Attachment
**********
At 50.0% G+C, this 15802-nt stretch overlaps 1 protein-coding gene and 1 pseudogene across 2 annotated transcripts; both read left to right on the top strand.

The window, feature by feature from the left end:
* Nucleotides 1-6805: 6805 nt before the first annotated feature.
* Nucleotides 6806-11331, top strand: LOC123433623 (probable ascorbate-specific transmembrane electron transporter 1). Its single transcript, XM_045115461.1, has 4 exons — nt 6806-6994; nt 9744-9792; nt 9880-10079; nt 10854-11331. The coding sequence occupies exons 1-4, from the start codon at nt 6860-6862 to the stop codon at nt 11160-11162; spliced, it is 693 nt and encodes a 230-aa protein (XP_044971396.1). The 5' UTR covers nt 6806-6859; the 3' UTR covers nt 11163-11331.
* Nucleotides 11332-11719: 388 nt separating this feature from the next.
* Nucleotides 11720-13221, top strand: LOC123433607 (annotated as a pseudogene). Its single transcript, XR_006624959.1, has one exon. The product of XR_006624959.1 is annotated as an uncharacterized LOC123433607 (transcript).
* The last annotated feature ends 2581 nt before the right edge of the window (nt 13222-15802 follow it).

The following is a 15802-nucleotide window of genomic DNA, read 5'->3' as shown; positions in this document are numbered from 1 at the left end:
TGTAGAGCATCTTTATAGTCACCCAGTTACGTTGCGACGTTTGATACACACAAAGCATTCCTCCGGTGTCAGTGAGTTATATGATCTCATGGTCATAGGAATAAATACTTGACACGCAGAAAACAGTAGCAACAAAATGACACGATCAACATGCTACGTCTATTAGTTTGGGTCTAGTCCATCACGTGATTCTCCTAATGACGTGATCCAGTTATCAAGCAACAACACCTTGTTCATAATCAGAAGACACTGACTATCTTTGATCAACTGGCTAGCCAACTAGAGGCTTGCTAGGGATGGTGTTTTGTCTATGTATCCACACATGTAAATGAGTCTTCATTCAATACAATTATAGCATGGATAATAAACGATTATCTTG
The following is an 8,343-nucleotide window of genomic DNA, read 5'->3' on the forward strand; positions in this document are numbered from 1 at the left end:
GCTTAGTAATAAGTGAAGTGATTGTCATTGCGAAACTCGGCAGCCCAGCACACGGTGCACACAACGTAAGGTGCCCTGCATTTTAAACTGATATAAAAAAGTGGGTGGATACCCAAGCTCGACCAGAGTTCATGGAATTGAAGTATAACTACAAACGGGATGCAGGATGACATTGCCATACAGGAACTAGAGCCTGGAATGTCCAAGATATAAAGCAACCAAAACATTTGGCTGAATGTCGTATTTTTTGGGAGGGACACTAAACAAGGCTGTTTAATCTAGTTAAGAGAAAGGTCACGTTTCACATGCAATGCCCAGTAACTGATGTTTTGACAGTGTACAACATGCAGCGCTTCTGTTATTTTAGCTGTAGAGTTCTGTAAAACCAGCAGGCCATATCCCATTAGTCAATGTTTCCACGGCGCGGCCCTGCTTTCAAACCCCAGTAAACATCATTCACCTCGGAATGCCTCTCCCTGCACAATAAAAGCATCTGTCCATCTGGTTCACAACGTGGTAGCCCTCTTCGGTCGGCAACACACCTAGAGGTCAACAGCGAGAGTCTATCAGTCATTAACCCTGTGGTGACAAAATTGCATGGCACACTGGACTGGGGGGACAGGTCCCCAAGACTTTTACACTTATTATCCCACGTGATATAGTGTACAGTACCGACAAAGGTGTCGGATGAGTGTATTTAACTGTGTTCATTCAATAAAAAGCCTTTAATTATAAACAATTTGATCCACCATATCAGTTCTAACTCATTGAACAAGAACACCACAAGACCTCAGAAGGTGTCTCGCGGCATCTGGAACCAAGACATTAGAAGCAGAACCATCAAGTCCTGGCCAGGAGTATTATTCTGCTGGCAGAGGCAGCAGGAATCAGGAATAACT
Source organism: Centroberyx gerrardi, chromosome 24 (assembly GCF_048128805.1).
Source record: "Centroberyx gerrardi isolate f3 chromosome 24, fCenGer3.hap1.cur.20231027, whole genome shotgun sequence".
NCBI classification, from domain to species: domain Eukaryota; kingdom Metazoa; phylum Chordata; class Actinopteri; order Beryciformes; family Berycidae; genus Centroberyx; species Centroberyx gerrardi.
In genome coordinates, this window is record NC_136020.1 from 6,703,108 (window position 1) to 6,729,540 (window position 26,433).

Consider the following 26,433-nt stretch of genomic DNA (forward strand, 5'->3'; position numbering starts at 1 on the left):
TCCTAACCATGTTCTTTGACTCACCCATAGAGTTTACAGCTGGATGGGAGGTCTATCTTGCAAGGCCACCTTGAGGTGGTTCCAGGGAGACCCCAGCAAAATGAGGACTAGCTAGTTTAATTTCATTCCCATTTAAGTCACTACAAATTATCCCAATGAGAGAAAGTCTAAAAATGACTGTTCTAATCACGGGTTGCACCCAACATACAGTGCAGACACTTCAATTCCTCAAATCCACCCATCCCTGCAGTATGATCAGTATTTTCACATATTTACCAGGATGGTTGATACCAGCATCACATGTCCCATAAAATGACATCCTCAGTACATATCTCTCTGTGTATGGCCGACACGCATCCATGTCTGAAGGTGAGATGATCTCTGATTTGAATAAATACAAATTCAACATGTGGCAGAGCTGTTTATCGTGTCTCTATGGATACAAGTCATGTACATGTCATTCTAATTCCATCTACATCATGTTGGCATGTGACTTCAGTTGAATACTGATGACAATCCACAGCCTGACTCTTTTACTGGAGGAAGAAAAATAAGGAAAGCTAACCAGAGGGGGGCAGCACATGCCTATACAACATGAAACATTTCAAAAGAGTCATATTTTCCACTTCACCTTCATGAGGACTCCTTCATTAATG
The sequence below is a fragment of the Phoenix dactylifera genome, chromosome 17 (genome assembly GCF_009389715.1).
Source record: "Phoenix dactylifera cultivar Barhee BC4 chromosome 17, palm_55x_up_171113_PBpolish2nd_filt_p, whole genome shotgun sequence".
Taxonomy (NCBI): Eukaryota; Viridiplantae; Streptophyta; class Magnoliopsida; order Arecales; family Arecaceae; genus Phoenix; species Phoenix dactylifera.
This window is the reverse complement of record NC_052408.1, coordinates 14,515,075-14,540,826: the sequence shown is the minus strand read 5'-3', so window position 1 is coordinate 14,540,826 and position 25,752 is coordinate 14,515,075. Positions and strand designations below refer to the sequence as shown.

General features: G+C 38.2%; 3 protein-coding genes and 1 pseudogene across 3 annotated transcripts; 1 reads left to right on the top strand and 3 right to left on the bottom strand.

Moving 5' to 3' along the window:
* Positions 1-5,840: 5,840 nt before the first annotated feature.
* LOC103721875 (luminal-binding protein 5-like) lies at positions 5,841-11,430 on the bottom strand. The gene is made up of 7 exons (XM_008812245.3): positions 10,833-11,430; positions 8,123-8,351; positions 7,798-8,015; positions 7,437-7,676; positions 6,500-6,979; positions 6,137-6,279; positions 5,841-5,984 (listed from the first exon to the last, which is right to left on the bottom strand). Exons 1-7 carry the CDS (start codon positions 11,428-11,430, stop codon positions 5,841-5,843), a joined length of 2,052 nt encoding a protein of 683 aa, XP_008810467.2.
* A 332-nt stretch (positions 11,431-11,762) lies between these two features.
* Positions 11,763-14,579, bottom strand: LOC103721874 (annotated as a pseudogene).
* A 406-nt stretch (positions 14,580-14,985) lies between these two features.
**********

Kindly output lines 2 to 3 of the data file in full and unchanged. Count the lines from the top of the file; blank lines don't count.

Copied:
The window, feature by feature from the left end:
* Nucleotides 1-6805: 6805 nt before the first annotated feature.